As well as being common in partially sighted people, Charles Bonnet syndrome occurs in 1.85-3.5% of psychogeriatric patients who have been referred to psychiatrists by adult physicians, general practitioners, and ophthalmologists for visual hallucinations.1 10 11

Doctors are unfamiliar with the syndrome as a possible diagnosis.1 12 “Near misses” have been reported, in which patients were almost confined to mental health institutions.13 Given the prevalence of partial visual impairment, the number of people in the community, especially elderly people, who do not report the symptoms for fear of being labelled as mentally unwell or demented must be substantial. Clinicians must therefore be aware and ask elderly people with visual impairment whether they have hallucinations. Firm reassurance that the syndrome is not related to mental illness is in itself a major relief to an elderly person burdened already with failing vision, social isolation, and other medical problems.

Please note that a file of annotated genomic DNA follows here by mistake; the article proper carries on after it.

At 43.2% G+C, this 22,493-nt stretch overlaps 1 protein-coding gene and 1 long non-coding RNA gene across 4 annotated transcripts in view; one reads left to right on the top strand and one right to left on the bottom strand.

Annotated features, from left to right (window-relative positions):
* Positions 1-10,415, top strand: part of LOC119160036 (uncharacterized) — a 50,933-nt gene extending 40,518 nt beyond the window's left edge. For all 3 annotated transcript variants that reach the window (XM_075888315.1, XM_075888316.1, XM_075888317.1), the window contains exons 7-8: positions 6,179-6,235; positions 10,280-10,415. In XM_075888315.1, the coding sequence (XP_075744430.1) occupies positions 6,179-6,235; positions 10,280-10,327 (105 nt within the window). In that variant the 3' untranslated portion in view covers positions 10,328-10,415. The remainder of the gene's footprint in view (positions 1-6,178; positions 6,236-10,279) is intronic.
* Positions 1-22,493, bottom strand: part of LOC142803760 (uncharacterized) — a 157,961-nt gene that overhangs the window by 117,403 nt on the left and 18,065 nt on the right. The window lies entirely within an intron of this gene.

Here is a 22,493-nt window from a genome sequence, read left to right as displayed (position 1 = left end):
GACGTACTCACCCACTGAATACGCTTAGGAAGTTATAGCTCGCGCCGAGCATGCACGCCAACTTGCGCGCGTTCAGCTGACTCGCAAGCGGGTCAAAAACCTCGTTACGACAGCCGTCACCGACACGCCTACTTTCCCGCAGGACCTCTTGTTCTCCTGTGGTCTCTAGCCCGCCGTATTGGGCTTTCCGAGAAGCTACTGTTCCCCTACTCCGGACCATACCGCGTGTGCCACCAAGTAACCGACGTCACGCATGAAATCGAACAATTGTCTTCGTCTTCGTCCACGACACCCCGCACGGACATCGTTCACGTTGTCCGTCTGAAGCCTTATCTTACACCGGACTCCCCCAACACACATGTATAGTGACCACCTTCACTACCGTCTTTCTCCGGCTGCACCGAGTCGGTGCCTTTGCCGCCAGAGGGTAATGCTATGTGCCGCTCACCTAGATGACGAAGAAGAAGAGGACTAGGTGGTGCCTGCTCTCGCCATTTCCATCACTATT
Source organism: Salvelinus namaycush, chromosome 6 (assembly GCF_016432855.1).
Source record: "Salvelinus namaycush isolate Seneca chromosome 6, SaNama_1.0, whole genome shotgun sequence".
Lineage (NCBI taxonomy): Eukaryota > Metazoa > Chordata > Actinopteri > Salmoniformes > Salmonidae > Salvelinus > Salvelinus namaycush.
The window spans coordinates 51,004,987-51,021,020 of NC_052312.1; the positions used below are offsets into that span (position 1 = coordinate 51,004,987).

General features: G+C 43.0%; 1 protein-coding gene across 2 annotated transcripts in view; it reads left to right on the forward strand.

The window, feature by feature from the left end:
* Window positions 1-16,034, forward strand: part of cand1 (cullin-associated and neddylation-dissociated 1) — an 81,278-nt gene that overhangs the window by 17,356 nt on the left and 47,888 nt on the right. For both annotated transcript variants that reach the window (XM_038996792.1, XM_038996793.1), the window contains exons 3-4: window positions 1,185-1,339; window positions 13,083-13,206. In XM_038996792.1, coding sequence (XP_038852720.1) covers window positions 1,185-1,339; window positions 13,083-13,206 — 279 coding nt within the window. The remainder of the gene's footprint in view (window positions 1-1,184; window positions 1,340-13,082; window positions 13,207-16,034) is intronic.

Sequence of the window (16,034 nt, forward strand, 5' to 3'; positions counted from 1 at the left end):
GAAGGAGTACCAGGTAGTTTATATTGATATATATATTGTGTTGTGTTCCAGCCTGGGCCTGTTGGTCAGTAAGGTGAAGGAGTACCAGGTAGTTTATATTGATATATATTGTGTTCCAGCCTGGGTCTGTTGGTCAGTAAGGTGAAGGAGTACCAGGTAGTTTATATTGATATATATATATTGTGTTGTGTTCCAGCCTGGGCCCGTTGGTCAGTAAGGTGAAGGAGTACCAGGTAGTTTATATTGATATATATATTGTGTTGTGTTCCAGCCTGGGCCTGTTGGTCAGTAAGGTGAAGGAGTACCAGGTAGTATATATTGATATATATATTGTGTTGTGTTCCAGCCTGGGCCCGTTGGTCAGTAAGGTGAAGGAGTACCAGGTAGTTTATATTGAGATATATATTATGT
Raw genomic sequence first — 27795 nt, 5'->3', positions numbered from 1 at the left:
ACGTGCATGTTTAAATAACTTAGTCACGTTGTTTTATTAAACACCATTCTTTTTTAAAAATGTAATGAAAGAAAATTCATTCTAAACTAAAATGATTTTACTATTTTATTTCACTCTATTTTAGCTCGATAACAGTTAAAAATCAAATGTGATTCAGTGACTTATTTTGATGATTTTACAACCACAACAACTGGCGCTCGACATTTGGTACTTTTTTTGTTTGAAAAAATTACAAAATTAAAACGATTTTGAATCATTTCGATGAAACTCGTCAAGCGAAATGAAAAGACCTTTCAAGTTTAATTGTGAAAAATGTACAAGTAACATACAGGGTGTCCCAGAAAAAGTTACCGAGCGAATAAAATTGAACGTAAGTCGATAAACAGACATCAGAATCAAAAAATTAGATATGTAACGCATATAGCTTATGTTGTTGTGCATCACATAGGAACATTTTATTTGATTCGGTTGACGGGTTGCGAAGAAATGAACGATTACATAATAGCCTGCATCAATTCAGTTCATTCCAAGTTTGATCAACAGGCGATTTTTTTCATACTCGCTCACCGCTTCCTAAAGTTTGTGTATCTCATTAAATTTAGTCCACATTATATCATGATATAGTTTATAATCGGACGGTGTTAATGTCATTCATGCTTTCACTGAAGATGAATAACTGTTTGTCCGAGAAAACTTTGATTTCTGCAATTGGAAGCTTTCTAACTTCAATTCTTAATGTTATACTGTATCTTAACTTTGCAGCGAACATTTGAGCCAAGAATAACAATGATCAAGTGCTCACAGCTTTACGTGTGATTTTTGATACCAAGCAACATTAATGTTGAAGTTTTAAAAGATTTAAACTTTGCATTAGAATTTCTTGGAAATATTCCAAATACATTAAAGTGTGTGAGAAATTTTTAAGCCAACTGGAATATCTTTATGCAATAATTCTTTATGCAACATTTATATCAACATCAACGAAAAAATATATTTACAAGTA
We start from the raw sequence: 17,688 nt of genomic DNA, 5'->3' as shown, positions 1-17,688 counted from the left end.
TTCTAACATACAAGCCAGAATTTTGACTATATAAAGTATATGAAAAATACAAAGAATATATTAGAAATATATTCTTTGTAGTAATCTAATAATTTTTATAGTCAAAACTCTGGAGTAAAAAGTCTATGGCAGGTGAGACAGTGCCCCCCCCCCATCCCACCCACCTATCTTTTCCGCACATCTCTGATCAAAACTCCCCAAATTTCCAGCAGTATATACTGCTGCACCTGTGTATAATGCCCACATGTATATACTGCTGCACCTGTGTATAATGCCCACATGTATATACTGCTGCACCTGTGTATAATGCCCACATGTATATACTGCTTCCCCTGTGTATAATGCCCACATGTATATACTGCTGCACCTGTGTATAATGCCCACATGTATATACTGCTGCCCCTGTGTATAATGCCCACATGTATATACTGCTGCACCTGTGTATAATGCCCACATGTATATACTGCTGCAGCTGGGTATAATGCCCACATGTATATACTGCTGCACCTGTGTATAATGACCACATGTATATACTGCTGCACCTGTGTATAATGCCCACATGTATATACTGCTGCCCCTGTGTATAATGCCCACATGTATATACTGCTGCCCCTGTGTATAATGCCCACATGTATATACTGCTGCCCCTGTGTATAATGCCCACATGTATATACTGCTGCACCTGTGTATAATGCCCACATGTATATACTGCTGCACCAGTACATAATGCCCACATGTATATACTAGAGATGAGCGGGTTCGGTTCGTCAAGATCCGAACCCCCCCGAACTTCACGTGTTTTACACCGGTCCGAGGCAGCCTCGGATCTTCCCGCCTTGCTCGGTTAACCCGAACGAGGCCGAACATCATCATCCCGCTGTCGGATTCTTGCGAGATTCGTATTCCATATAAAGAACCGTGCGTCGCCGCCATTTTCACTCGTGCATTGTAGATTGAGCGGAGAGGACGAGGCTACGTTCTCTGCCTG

Not all elderly people presenting with visual hallucinations have dementia

Contributors: AJ collected the data, did the literature survey, and wrote the paper; he is the principal author and is the guarantor. SP collected the data and gave advice. SC designed the study, gave clinical supervision and advice, and helped to write the paper. MB gave advice and helped to write the paper.

Funding: None.

Competing interests: None declared.